the last two decades on building out its distributed systems plays it allowed
its mainframe toolset and staff skills base to languish and decline in size and
relevance. As a result CA's market share has been whittled away by competitors
like IBM and BMC, while vendors like HP and Microsoft have put much effort
toward attempting to shift customers off the platform completely.
There is much evidence however that CA has again remembered
the significance of the mainframe market and, today, CA's mainframe business
unit, headed by CA long timer and EVP Chris O'Malley, provides perhaps the best
evidence of the internal investment CA is making as it looks toward the future.
O'Malley describes the development investment now being poured into
reinvigorating CA's mainframe management play as being "the largest single
investment we are making in development effort." It remains to be seen
whether Grandad Sysprog can forgive CA for losing interest in them for so long,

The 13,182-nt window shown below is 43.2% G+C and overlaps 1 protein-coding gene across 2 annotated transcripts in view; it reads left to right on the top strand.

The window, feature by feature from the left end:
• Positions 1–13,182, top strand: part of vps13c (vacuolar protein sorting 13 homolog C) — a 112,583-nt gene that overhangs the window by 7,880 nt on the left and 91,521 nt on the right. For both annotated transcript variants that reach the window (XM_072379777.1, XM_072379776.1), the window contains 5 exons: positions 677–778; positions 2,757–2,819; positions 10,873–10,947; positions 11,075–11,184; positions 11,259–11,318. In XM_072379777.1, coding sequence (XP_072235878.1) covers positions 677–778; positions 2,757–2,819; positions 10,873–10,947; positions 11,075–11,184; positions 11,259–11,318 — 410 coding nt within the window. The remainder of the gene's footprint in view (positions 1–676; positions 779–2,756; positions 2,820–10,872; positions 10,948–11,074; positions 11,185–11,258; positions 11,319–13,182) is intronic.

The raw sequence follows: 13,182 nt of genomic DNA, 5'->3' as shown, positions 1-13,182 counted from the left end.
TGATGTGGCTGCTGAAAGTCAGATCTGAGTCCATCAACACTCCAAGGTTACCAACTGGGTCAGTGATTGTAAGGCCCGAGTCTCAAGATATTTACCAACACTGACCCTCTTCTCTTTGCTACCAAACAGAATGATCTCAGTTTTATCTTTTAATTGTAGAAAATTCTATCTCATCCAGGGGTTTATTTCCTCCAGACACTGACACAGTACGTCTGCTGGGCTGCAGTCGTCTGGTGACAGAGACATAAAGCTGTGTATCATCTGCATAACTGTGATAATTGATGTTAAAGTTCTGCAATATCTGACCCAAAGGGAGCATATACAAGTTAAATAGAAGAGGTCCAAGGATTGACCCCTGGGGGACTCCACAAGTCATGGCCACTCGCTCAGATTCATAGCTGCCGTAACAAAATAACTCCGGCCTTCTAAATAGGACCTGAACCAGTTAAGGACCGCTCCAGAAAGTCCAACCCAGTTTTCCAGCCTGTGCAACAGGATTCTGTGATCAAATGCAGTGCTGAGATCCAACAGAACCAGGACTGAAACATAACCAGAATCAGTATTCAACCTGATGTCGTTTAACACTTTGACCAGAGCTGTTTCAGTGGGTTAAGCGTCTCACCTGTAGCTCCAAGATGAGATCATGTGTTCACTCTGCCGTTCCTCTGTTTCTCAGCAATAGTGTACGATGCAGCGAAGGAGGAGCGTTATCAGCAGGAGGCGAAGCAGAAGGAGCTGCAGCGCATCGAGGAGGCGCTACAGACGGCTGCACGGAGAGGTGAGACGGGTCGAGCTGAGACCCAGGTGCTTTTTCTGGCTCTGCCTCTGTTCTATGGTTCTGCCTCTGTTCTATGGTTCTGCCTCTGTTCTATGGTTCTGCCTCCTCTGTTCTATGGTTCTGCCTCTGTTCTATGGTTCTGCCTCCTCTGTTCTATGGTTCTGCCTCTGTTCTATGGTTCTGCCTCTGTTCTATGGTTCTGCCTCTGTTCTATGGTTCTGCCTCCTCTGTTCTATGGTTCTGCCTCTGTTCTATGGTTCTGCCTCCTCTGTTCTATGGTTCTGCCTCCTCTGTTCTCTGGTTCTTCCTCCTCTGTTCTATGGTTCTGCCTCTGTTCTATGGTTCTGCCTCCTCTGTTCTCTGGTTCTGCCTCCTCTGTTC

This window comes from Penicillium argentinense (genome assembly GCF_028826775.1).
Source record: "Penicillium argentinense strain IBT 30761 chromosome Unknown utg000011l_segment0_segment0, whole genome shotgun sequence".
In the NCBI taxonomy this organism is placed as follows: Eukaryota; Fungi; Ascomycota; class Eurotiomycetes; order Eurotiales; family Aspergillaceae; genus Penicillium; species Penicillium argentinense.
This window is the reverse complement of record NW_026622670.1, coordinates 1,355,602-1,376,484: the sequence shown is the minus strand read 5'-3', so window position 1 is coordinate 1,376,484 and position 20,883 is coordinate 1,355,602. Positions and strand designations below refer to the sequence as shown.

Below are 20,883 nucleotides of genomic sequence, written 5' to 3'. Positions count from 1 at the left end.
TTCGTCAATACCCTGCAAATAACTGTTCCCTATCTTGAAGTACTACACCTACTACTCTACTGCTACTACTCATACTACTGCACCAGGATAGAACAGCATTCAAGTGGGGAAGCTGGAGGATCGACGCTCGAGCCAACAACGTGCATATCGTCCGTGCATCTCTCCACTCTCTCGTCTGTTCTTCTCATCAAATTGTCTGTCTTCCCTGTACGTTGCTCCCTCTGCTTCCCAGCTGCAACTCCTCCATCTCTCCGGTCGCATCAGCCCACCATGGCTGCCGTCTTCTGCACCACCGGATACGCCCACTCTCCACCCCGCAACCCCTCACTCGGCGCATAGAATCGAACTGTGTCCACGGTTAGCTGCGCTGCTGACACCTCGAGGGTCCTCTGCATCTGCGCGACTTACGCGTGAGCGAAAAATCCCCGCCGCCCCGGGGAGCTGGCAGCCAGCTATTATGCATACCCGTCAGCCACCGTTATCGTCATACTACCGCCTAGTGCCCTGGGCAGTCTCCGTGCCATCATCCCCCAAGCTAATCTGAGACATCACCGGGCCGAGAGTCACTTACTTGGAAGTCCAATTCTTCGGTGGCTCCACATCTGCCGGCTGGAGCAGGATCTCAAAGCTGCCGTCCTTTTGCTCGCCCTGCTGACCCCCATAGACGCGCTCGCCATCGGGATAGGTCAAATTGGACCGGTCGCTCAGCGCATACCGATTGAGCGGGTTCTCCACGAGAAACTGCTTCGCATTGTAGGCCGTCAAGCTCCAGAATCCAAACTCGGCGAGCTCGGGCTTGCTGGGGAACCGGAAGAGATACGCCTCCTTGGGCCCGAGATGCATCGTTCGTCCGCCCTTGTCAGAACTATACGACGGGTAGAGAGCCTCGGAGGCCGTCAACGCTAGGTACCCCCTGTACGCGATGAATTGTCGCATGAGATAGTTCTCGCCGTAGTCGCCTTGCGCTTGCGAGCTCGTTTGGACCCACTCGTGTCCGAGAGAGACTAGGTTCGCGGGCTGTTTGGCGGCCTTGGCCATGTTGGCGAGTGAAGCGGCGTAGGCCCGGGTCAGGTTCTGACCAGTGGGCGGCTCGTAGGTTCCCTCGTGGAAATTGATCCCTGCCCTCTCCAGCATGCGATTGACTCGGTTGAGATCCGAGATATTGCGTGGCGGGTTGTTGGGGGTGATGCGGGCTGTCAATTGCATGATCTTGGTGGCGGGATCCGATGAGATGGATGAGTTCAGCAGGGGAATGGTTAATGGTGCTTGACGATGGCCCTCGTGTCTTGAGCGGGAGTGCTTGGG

however no one can rightly accuse O'Malley and his team of a less than sterling
Meanwhile SVP Dave Hansen's security management business
unit continues to address the occasional execution misstep of recent years
whilst nimbly and wisely striding into complementary markets by way of the
acquisition of DLP vendor Orchestria. Hansen's team is jostling for market
share in the identity management market with the likes of IBM and Oracle, even
as the latter continues to attempt to smoothly swallow Sun. Oracle perhaps
ought to look back to the effort CA made immediately after its 2004 acquisition
of web security vendor Netegrity to reassure a somewhat nervous user base of
its post acquisition product intentions.